Court documents unsealed Thursday reveal how the U.S. government forced Yahoo to cooperate with NSA’s PRISM bulk Internet surveillance program in 2008 by threatening to fine the company $250,000 daily if it refused to turn over user data.
The Washington Post reports the web giant tried to fight the order it believed to be unconstitutional but ultimately failed to do so, making Yahoo one of the first Internet companies in a list including Google, Facebook, Microsoft, Apple and more to become complicit in the signals intelligence agency’s net-wide warrantless data collection program.
“The released documents underscore how we had to fight every step of the way to challenge the U.S. government’s surveillance efforts,” Yahoo General Counsel Ron Bell said in a Tumblr post Thursday.
The government issued the order in 2007, calling for Yahoo to turn over data on U.S. citizens and non-citizens alike, the only stipulation being that the targets be outside of the country. (RELATED: NSA reveals Silicon Valley KNEW about mass Internet spying)
NSA’s PRISM metadata collection program — which swept up data on when and who users exchanged email with, but omitted their contents — was revealed in agency documents leaked by former NSA contractor Edward Snowden last year. The program was discontinued in 2011.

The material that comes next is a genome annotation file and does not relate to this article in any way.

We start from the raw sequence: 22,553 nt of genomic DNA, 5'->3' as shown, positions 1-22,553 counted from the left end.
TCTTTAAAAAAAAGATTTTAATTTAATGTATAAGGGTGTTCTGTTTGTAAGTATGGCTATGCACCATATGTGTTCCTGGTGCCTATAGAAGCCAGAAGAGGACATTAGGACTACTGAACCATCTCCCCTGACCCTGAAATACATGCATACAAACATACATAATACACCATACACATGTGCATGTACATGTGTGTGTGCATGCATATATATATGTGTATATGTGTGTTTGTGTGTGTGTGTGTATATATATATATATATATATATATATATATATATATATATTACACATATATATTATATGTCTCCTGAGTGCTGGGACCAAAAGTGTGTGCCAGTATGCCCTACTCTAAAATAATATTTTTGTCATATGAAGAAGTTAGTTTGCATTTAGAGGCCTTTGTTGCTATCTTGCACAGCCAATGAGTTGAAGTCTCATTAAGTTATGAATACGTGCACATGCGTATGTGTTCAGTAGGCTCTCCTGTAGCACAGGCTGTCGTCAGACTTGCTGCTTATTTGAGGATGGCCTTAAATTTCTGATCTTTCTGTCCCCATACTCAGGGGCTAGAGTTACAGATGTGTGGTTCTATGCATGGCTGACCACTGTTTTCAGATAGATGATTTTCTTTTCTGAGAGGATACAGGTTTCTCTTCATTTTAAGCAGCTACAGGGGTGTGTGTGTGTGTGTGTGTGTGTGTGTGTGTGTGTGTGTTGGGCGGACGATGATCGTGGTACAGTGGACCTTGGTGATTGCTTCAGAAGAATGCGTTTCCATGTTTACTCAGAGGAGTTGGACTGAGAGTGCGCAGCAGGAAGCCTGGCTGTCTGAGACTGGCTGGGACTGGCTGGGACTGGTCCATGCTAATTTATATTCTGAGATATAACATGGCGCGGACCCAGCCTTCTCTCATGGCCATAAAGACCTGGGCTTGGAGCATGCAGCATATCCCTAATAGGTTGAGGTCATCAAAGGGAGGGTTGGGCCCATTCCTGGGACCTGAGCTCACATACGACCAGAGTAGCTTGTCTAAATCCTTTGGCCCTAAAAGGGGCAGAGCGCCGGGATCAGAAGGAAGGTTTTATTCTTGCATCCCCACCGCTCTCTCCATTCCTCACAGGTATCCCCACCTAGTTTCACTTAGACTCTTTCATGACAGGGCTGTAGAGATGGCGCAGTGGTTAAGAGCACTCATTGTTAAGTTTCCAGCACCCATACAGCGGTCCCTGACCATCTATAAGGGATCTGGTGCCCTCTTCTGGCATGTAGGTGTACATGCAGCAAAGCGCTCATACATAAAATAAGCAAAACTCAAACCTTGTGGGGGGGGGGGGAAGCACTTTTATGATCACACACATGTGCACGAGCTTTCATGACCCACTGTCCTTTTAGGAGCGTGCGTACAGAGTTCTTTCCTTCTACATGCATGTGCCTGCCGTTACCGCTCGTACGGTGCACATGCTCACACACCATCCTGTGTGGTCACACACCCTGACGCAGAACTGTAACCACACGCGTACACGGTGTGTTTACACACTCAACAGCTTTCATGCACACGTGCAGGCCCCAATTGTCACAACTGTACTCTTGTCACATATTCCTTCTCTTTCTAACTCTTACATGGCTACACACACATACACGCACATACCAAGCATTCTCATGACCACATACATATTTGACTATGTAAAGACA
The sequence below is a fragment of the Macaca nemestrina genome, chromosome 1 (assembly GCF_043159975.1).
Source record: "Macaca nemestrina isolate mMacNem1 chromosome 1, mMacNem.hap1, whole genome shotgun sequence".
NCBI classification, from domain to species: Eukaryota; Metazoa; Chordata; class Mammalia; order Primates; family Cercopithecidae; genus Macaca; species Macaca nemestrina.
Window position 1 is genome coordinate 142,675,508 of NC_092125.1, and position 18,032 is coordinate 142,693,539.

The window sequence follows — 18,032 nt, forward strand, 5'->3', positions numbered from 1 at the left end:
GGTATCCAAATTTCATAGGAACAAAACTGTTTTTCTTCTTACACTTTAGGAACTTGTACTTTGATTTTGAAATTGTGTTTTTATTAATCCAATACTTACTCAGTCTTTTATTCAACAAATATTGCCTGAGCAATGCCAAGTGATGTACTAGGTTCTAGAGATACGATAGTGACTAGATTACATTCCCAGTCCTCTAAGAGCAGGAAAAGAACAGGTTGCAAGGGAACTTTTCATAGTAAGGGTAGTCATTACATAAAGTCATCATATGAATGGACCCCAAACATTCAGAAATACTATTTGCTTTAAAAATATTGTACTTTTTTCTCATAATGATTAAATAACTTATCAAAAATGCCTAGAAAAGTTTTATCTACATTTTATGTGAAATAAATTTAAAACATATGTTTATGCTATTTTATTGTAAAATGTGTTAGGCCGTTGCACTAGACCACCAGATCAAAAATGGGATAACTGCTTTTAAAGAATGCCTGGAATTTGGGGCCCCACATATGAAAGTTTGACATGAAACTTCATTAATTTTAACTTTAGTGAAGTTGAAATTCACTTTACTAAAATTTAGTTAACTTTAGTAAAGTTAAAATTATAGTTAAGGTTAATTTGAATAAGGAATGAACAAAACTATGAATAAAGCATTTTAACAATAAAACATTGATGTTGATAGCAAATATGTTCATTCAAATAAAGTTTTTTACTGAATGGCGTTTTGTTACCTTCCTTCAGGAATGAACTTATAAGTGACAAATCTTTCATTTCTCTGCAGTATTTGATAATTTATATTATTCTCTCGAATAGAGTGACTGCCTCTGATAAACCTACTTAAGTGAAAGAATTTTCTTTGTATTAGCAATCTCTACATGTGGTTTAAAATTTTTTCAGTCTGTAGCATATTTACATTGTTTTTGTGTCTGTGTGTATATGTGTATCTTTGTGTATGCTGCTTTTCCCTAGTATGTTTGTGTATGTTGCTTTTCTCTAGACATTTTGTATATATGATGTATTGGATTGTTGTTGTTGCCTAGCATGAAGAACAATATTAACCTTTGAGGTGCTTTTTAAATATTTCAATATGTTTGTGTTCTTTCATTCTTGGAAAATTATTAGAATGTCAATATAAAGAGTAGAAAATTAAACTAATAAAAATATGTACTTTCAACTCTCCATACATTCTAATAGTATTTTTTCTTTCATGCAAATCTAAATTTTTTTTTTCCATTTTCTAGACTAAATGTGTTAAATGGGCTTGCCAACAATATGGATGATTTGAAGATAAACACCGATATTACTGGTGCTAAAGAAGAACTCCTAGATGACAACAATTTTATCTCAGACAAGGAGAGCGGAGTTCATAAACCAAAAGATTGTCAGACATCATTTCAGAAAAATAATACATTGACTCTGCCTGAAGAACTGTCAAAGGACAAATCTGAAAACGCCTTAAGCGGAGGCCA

Some 1,500 pages of documents related to the case were made publicly available as part of the Foreign Intelligence Surveillance Court’s ongoing effort to improve transparency by releasing classified rulings on government surveillance requests, and thus explain their justification to the public. (RELATED: FISA Court Orders Government To Release Opinion Justifying Bulk Phone Data Collection)
The FISA Court was the body that originally ruled against the company and forced its compliance, along with a subsequent apellate ruling by the Foreign Intelligence Court of Review. The ruling was reportedly used to compel Yahoo’s Silicon Valley compatriots to become equally complicit in the program.
“The public can’t understand what a law means if it doesn’t know how the courts are interpreting that law,” American Civil Liberties Union attorney Patrick Toomey said in the report. The ACLU supported Yahoo’s legal battle with the government in 2008.